This book presents a bold, unconventional plan to rescue our nation's schoolchildren from a failing public education system. The plan reflects the author's rare fusion of on-the-ground experience as school board member, public administrator and political activist and exhaustive policy research. The causes of failure, Hettleman shows, lie in obsolete ideas and false certainties that are ingrained in a trinity of dominant misbeliefs. First, that educators can be entrusted on their own to do what it takes to reform ...
This book presents a bold, unconventional plan to rescue our nation's schoolchildren from a failing public education system. The plan reflects the author's rare fusion of on-the-ground experience as school board member, public administrator and political activist and exhaustive policy research. The causes of failure, Hettleman shows, lie in obsolete ideas and false certainties that are ingrained in a trinity of dominant misbeliefs. First, that educators can be entrusted on their own to do what it takes to reform our schools. Second, that we need to retreat from the landmark federal No Child Left Behind Act and restore more local control. And third, that politics must be kept out of public education.
This forceful and clear book cuts through tired, left-versus-right slogans about public education. If Hettleman's recommendations were followed, our schools would be greatly improved.
A talented political operative, trouble-shooter and trouble-maker, Kalman R. Hettleman made some good things happen in the Baltimore Public Schools, despite efforts by powerful people to keep him as far away as possible from the levers of public education. Here he looks back on more than thirty years of fighting for kids against wrong-headed adults. He tells activist parents and community leaders what they can do to make the changes we need everywhere.
James W. Guthrie
At last, someone has said something worth debating. No public school participant goes unskewered by Hettleman. He, like Don Quixote, tilts at big windmills, but unlike Quixote, he picks the right targets.
Richard D. Kahlenberg
Kalman R. Hettleman, a political liberal and educational conservative, has produced a powerful and cogent corrective to prevailing educational myths (local control produces good schools, teachers' unions are to blame for the problems in urban education). Importantly, this excellent book also lays out a compelling blueprint for a vigorous federal role in the post-No Child Left Behind world.
Frederick M. Hess
Drawing on practical experience and an impressive body of research, Hettleman provides a thought-provoking take on why school reform efforts have come up short and what it will take to deliver on the promise of twenty-first century school reform. Hettleman drills down past the pat solutions of the day to take a hard look at our systemic challenges and what it will take to address them. This challenging, bracing book will prove a valuable read to parent, policymakers, and practitioners alike.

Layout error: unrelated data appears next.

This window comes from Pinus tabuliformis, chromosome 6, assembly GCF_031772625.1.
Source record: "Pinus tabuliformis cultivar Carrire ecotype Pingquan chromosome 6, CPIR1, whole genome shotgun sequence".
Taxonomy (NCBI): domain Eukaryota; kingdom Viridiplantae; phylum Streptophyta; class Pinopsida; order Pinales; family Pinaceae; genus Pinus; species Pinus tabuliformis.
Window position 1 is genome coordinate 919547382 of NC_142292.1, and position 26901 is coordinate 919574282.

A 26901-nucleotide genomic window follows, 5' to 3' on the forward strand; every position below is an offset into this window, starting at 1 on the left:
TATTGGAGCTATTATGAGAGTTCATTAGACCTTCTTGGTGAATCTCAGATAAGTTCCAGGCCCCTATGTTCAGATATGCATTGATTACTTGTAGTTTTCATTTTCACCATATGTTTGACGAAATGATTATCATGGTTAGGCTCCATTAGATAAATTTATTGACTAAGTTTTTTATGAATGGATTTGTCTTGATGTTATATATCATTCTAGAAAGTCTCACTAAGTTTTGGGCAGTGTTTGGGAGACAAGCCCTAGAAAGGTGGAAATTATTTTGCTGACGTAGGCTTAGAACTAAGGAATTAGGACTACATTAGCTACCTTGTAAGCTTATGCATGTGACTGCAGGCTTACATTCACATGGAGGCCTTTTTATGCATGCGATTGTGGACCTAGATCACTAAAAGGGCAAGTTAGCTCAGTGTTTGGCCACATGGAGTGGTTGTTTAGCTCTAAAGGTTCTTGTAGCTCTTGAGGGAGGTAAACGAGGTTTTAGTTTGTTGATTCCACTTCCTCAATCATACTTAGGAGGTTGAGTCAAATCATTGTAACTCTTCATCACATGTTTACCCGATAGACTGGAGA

Robert E. Slavin
Prepare to be enlightened and provoked by one of America's most original thinkers on education reform. In It's the Classroom, Stupid, Kalman R. Hettleman draws on his deep experience in urban education to take on sacred cows and naked emperors wholesale. I fervently hope that his call to focus reform on research-based classroom teaching finds a receptive audience.
Justin C. Cohen
It's The Classroom, Stupid is perfect reading for anyone who wants a primer on the last half century's worth of urban education reform. Hettleman challenges us to rethink the fault lines of education's battles and refocus our efforts on improving the core technology of teacher and learning. It's a radically unsexy idea that is our only hope for radically improving our children's lives.
Michael J. Petrilli
There's too much dogma in American education, both within the "establishment" and among "reformers." In this book, Kalman R. Hettleman crashes both parties with a clear and contrarian call for far-reaching changes. His prescriptions will make all sides uncomfortable, which is one indication that they warrant close attention.
Andrew J. Rotherham
Hettleman has put together an informed, thoughtful, and provocative book that is sure to arouse debate and discussion about how to make our public schools work better for all students. It should be on the shelf of everyone who cares about school improvement.
Kalman R. Hettleman has had a notable career on the frontlines of urban policy and politics, including service in Baltimore as a member of the school board and deputy mayor for education and other social programs, and as a nationally acclaimed education policy analyst. He has also served as Maryland cabinet secretary for social welfare programs, taught at universities, been a public interest attorney and managed state and local political campaigns.
1 Acknowledgements 2 Preface 3 PART I. INTRODUCTION 4 PART II. BEDROCK BARRIERS TO REFORM 5 PART III. WHO'S TO BLAME? 6 PART IV. A NEW EDUCATION FEDERALISM 7 PART V. BETTER WEAPONS OF MASS INSTRUCTION 8 PART VI. INTERIM REPORT CARD 9 About the Author